The fishing vessel Magellan came rather close!

  • Day 2: Force 3 to 4 Northwesterly winds in settling seas.
    I’ve had to switch to my electric Tiller Pilot as the apparent wind is not strong enough to persuade the Aries vane gear to cease it’s incessant zigzagging.
    I’m at last far enough from any shipping to risk a good four hour sleep. With my new AIS system set to wake me if any vessel draws dangerously near, I snore to my hearts content as Eileen of Avoca’s automated systems take command. Bet you wish you could do that with your car!

Safe with Avel Vat at the visitors pontoon in Gijon.

  • Day 3: Force 2 Variable winds on a smooth sea.
    I’m motoring along at 4kts trying to decide whether to turn toward La Coruna or continue with my current course for Gijon. NAVTEXT weather forecasts are usually the adjudicating factor but in this particular case it’s my stomach that insists on having the final say. I eventually defer to it’s interminable grumblings and make haste for Gijon (in order to gorge myself on pizza and to stock up on Chinotto).
    On the horizon I spy another sailing vessel and interestingly it stays on an almost parallel course for much of the day. I say interestingly, because I’m used to being rapidly overtaken by just about anything that floats. Driftwood has been known to overtake my yarmoth23 in light winds! I conclude that they obviously have engine difficulties.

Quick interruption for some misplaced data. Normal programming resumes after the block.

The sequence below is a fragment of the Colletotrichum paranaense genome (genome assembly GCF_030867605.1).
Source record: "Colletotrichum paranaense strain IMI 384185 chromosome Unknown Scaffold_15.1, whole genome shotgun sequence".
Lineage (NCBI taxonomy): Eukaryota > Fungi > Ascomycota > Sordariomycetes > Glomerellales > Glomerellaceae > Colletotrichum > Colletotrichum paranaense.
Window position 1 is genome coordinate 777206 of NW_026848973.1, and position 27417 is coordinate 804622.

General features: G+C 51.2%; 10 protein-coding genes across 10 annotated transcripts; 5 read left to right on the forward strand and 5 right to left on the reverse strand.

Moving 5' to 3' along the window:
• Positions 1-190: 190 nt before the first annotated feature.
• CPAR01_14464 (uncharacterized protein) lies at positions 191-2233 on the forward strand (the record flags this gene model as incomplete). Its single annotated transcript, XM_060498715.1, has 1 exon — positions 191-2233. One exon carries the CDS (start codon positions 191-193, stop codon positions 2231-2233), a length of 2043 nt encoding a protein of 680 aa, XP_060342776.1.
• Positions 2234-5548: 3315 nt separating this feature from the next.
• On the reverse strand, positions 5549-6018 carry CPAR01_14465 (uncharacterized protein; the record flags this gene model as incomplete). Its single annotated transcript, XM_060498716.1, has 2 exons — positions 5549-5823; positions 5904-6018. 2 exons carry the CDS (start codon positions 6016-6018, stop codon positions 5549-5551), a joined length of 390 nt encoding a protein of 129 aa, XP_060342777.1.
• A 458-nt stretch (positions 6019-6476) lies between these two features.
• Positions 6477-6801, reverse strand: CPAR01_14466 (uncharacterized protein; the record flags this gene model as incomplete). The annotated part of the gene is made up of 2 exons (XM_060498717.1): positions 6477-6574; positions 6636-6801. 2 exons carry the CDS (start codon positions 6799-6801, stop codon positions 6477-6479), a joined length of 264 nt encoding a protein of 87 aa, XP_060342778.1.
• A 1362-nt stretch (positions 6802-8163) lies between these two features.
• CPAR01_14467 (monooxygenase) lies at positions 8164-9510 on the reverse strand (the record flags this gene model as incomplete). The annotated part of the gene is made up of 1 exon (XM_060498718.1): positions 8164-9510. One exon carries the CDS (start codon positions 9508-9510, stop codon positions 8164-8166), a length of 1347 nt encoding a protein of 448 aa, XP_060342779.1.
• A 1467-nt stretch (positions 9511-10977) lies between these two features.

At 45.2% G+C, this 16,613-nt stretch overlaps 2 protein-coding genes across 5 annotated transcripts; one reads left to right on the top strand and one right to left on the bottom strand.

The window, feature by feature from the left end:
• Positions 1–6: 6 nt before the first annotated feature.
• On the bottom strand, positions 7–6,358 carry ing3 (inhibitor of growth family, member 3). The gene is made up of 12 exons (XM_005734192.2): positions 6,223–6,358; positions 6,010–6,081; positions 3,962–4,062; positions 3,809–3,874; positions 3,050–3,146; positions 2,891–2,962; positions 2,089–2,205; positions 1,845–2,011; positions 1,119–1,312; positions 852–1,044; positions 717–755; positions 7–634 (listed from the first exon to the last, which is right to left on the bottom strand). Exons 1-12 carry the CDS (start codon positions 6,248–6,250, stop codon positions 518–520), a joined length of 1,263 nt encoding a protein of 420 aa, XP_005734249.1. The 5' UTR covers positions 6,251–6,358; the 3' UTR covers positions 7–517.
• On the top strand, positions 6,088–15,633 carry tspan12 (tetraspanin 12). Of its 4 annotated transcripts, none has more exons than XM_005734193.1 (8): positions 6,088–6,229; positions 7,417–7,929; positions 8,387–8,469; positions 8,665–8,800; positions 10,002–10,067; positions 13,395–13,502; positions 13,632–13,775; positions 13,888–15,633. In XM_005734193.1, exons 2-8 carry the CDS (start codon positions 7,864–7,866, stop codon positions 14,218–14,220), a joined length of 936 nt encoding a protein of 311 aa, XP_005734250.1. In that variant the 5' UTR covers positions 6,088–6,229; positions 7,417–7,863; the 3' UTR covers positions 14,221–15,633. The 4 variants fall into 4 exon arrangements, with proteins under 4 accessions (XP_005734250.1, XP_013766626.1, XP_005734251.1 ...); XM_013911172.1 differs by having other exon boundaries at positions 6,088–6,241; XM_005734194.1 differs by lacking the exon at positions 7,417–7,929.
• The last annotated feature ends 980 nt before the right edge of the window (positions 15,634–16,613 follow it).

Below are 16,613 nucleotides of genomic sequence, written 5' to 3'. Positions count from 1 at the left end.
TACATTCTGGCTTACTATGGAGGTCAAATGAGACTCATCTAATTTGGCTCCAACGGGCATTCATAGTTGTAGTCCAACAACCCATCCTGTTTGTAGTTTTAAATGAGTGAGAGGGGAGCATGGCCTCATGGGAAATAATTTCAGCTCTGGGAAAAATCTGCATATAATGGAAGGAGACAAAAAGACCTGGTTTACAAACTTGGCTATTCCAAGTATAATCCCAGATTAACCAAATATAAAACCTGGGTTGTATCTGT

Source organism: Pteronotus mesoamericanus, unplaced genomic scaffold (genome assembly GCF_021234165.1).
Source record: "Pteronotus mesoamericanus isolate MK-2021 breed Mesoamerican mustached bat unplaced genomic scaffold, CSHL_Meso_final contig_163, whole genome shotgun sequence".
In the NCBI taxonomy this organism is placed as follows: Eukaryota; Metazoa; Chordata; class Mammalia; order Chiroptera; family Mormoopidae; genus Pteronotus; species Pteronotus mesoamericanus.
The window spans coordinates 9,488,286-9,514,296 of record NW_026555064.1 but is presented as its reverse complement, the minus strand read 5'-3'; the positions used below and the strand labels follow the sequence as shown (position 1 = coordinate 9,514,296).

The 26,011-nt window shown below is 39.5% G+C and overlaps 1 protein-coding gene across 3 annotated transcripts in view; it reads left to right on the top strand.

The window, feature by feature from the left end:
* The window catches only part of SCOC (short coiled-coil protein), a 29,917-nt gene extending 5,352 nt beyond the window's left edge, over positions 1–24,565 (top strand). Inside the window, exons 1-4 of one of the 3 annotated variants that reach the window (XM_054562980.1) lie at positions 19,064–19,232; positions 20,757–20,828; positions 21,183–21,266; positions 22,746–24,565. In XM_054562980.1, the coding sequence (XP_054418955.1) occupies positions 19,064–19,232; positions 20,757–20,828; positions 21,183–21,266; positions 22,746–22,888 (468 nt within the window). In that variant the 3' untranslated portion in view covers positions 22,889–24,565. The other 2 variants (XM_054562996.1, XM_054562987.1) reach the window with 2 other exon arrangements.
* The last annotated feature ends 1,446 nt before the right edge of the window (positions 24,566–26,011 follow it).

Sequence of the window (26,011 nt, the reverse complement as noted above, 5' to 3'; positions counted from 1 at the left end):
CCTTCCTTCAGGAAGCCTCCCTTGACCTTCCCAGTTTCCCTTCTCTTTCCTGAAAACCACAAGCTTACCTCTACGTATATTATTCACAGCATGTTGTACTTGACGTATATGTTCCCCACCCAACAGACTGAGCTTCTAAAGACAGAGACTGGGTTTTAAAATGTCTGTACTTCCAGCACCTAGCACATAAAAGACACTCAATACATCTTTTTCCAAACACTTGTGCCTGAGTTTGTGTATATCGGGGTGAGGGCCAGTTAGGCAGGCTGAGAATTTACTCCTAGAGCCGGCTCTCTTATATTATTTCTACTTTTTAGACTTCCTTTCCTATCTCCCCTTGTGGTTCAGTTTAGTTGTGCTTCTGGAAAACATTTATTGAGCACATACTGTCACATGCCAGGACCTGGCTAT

By sunset I’m tying up alongside the very boat that has kept pace with me all day. It’s the French registered Avel Vat with it’s one man, one boy, crew.

The fearless crew of Avel Vat

I introduce you to Frederic and Vivien on their way to Martinique and blogging all about it (in French) here:
http://fredericconstant.blogspot.com/
They’d been watching me with equal interest and even took a picture of Eileen of Avoca on route:

http://3.bp.blogspot.com/_Nygl8nAqDqQ/TKHnS8R7EpI/AAAAAAAAARY/aU4NxmU5JDc/s1600/P9270372.JPG

The perfect weather window

Matt's idea of diving

Matt's idea of diving

Sunday the 13th of September.

Checking the weather (my new found obsession) on my laptop from the boat (one hour passwords for Internet Wi-Fi access were available at the marina cafe at no charge), I was pleased to see that several calm days were forecast for the Cyclades. Good weather appears to have been a rarity this summer, so we made haste to depart and make the most of it.

Our destination? Ios via Thira (approximately 100NM distant).

With a few hours to kill (so as to arrive at Thira / Santorini by daybreak), we motored to the small island off Iraklion called Nissos Dhia. It has a splendid little anchorage ideal for swimming, or if you are so inclined, doing back-flips off the boat (BTW that’s Matt in the photo). At dusk we continued north at 4.5kts on a gentle sea.

Sailing solo across the Atlantic is too dangerous in a small boat!

Saling keeps you fit

Sailing keeps you fit